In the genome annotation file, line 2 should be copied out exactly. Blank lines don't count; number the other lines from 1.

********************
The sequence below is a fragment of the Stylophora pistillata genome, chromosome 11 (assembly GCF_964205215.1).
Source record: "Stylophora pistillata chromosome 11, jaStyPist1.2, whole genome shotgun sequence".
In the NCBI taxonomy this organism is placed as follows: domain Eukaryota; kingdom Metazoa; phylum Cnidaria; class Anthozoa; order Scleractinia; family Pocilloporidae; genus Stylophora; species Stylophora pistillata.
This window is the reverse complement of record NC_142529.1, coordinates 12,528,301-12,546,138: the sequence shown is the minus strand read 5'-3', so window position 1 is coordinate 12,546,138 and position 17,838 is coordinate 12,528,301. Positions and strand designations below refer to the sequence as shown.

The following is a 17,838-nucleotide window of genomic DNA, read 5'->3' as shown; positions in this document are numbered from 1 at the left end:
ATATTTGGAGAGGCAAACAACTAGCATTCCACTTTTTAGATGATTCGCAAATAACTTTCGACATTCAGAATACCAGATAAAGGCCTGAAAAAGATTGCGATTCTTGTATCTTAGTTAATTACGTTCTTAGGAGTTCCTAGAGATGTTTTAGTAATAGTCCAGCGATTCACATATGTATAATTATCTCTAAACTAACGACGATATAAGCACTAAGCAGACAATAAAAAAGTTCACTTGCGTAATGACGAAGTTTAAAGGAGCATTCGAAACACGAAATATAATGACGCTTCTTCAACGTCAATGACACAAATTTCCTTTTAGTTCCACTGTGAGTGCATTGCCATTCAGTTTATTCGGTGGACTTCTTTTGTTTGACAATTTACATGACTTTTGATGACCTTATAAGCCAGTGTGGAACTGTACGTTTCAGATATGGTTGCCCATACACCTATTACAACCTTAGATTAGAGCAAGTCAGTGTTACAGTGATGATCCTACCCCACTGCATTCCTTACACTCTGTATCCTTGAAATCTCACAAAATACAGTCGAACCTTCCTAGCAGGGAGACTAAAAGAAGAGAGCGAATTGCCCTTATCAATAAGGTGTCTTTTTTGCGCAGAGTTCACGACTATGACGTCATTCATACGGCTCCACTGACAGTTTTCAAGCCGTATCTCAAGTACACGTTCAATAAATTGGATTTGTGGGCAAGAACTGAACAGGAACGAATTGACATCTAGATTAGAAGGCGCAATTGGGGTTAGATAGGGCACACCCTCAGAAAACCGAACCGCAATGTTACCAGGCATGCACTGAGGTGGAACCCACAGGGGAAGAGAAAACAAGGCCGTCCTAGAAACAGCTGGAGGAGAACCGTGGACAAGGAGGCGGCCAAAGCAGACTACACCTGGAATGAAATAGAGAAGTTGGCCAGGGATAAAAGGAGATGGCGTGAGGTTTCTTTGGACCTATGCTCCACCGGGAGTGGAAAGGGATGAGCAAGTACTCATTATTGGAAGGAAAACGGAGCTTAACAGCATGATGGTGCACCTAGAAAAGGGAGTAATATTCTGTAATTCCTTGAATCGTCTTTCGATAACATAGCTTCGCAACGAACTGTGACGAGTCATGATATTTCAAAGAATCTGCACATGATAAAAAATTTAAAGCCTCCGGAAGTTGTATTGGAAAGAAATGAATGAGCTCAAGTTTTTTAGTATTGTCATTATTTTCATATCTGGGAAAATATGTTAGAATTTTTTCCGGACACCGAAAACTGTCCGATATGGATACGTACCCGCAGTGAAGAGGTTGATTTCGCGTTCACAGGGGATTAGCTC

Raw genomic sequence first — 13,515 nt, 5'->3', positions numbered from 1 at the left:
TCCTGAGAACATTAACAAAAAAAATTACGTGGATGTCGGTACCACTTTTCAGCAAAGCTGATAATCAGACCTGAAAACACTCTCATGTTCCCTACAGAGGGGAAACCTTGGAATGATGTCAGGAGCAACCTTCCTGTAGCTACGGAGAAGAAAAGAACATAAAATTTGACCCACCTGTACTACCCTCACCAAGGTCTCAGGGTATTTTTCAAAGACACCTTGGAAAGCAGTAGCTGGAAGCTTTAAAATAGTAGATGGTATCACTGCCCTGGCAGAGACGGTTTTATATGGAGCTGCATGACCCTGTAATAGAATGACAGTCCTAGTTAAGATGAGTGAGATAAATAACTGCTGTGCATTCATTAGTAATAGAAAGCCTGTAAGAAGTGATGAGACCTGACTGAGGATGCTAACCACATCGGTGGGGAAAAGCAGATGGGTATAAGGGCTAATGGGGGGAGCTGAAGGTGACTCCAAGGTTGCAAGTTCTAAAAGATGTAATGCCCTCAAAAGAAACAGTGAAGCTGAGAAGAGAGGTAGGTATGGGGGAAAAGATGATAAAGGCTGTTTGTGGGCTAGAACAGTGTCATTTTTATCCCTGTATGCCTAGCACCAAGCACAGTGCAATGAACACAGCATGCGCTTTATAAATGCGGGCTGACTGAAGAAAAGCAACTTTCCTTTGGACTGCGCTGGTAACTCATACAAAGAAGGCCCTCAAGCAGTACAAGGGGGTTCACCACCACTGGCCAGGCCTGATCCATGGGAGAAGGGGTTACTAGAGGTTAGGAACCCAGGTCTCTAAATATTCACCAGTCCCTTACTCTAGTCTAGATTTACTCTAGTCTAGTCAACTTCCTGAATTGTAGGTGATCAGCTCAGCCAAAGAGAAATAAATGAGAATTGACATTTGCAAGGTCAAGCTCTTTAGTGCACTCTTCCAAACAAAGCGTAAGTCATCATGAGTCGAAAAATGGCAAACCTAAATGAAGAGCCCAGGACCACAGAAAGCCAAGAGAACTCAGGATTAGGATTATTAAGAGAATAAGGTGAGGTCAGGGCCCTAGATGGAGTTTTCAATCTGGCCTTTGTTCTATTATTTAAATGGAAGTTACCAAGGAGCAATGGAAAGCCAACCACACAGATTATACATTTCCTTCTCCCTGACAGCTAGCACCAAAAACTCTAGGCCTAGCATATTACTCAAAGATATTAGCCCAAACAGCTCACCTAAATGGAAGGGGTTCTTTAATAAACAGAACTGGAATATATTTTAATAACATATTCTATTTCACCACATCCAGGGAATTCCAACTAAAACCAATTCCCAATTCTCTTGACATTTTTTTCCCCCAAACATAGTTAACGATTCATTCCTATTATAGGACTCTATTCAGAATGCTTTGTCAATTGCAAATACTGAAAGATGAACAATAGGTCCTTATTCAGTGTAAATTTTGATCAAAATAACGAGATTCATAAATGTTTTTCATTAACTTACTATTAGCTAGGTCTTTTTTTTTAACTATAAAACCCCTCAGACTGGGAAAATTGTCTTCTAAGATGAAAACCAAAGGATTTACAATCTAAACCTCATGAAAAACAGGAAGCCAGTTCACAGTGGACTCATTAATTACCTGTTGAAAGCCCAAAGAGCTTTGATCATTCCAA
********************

Source record: "Stylophora pistillata chromosome 11, jaStyPist1.2, whole genome shotgun sequence".